The Great Plan of Happiness
Ensign, Nov. 1993

2) Find ways to channel your difficult feelings of stress, frustration, and loneliness in productive outlets. Develop positive, healthy habits and activities that allow you to channel and ease your feelings. This may include such efforts as exercise, sports, relaxation techniques (like deep breathing and muscle relaxation), favorite hobbies, taking classes, or doing anything else that eases your feelings in a decently healthy, appropriate and natural way. For additional ideas you may wish to get and practice techniques from the useful resource, The Relaxation and Stress Reduction Workbook by Davis, Eshelman, and McKay.

3) Study stories from the scriptures of hardships and difficulties worthy church members experienced in previous times. Learn and emulate how those challenges were dealt with using faith, hope, and righteous works. Use their stories of faith and resilience as positive role models. Several related scripture stories to consider:

--Abraham’s wife Sarah being barren (childless) and 100 years old but eventually blessed with a son Isaac (Genesis 17:15-22), as well as Zacharias’s wife Elisabeth being older but becoming the mother of John the Baptist (Luke 1:36-58).
--Nephi and his family losing their bows and their ability to hunt in the wilderness; going hungry before getting relief (I Nephi 16:18-32).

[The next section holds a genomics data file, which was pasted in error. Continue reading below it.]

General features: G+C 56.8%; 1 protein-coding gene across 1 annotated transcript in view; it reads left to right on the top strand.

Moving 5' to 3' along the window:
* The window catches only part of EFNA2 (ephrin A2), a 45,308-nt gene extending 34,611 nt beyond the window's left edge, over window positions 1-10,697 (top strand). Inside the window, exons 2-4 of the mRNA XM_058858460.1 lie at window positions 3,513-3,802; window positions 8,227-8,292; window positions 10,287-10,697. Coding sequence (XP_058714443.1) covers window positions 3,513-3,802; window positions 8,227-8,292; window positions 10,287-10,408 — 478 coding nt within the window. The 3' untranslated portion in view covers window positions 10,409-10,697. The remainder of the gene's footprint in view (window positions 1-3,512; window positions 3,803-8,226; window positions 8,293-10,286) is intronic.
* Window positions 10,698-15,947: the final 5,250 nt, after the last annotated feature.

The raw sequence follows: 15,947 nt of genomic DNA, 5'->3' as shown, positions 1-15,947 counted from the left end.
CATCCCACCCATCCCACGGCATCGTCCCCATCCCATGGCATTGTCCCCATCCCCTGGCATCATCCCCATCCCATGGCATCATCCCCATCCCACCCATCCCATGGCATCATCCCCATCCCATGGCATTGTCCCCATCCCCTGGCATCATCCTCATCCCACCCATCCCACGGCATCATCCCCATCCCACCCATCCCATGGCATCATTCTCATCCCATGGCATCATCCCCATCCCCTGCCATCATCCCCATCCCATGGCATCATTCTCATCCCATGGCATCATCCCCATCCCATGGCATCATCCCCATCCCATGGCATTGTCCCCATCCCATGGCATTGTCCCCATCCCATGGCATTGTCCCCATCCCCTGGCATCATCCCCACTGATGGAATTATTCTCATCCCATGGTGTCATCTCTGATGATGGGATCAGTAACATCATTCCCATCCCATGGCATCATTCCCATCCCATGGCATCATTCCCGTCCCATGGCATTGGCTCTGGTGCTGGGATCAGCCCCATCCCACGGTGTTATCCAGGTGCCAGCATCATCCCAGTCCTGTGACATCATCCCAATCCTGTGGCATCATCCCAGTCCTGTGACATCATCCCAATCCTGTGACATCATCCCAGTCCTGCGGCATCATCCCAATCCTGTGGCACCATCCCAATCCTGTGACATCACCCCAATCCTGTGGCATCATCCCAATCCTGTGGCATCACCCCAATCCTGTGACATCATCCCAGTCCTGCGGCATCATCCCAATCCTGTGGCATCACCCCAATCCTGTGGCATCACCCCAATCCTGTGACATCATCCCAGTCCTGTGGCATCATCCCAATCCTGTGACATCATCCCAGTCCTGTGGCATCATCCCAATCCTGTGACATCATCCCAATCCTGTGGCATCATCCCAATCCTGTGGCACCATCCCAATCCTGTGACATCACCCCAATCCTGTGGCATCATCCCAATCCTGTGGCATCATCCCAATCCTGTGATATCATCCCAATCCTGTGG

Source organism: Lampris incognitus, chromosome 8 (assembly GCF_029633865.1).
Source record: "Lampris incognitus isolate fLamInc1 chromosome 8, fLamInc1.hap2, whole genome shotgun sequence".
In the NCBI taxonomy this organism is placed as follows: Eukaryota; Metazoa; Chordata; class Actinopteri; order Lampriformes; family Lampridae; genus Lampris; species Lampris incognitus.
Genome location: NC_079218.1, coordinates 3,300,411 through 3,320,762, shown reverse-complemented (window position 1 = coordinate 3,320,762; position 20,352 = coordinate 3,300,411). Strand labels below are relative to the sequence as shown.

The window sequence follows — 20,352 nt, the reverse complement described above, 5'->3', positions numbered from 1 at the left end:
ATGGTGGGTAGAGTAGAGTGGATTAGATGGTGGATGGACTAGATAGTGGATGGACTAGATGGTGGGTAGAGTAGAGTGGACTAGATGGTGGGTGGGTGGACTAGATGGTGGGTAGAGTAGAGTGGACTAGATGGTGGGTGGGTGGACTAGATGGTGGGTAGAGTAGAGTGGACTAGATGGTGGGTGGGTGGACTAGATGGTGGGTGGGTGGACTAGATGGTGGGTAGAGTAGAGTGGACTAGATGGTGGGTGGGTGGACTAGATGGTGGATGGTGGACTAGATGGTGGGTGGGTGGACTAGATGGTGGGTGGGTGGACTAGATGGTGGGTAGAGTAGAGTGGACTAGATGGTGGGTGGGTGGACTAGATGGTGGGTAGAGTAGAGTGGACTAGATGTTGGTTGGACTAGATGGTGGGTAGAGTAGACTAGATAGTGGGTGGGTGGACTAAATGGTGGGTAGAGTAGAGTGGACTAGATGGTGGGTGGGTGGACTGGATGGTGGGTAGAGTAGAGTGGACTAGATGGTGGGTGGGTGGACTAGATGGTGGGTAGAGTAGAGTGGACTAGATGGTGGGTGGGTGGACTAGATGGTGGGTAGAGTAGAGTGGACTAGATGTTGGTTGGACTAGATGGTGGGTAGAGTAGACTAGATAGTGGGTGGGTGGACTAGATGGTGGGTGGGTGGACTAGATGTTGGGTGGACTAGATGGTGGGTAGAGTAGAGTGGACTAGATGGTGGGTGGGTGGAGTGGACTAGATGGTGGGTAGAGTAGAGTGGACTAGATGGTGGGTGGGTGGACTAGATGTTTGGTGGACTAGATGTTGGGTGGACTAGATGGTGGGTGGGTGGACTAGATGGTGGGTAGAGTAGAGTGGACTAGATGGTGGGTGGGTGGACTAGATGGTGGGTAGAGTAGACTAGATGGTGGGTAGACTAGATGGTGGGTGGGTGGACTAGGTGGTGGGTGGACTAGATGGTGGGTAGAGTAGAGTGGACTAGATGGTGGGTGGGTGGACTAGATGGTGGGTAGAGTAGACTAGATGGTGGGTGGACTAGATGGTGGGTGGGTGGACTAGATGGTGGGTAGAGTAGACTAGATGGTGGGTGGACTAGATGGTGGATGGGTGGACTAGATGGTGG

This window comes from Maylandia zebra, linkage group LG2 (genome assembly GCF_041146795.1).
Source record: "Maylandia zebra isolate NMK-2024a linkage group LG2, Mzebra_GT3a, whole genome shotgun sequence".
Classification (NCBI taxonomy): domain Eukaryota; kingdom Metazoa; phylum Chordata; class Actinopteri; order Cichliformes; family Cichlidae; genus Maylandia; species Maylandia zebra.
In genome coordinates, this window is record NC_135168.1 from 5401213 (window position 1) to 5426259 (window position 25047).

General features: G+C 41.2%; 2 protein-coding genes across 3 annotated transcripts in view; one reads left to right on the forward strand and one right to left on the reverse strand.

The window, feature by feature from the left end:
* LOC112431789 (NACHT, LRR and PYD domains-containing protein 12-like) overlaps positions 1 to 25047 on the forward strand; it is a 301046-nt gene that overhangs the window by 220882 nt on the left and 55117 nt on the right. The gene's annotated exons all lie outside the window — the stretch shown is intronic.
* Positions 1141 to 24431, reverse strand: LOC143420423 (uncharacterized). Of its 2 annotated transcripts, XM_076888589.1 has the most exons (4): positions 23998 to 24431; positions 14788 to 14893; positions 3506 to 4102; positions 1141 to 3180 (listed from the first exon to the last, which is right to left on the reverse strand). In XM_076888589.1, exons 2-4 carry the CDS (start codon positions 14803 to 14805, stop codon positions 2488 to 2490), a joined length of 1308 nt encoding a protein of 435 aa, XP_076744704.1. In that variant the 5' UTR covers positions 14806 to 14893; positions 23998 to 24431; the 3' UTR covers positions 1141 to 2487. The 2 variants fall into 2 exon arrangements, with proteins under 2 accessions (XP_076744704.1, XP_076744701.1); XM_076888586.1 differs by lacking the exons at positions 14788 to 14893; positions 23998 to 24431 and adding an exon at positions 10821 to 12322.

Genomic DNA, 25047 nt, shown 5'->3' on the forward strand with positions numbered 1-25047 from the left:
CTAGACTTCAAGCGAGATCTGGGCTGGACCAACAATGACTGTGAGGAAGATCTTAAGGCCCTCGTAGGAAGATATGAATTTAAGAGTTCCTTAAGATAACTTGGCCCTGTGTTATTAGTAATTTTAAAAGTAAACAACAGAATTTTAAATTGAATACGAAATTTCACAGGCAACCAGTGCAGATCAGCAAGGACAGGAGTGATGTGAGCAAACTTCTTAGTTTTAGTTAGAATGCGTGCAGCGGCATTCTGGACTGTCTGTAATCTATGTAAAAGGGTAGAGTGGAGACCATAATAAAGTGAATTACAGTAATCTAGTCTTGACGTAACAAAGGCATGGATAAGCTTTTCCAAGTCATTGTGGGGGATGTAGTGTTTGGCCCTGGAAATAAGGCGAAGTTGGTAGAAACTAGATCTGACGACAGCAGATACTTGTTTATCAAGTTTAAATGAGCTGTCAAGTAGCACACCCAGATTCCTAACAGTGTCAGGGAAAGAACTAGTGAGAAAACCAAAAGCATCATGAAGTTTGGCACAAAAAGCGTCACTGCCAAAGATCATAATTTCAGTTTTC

--Alma the older and his righteous church members temporarily being in bondage before deliverance (Mosiah 24:8-22).
--Joseph Smith spending months in Liberty jail on false charges before being delivered (Doctrine & Covenants 122:1-9).
--Paul suffering an undisclosed ailment or hardship throughout his life that he never received relief from in his life that he referred to as his metaphorical “thorn in the flesh” (2nd Corinthians 12:5-10).
--Moroni, a righteous prophet loses his entire family and people the Nephites to war and lives completely alone for over 20 years until his passing (Mormon 8:1-11; Moroni 1:1-4; 10:1, 34).

Final Thoughts:

When you suffer hardships, challenges, difficulties, and unfairness such as with being single, remember and incorporate the suggestions given above. And remember, eventually all blessings will be yours. Because “…neither is the man without the woman, neither the woman without the man, in the Lord.”—1 Corinthians 11:11.

Dr. G
P.S. If you can questions, comments, or a future article request for me, feel free to contact me at
P.P.S. Please support the site on Patreon

2019-12-09 Randy Gilchrist Psychological health

Previous article Next article

About the author

Hello, my name is Dr. Randy Gilchrist (aka "Dr. G"). I am a licensed clinical psychologist, a licensed marriage & family therapist, and a certified hypnotherapist in private practice in Roseville, CA (, practicing since 1997. Also, I am happily married in the temple (Manti) since 1996 and have 4 sons. I am a volunteer writer and contributor to LDS Dimension. I use my training, education, and experience to share insights with LDS Dimension on all things of interest to the LDS dating community. Please read my articles and columns on this site to assist you in your online dating journey. Also, to be considered for an answer in a future Q and A column, please email me your dating/relationship oriented questions to Finally, I also offer a powerful, effective worldwide custom hypnosis recording service just for LDS Dimension members for weight loss, pornography, and many other issues of concern to those in the LDS dating community (please learn more now at; email me questions to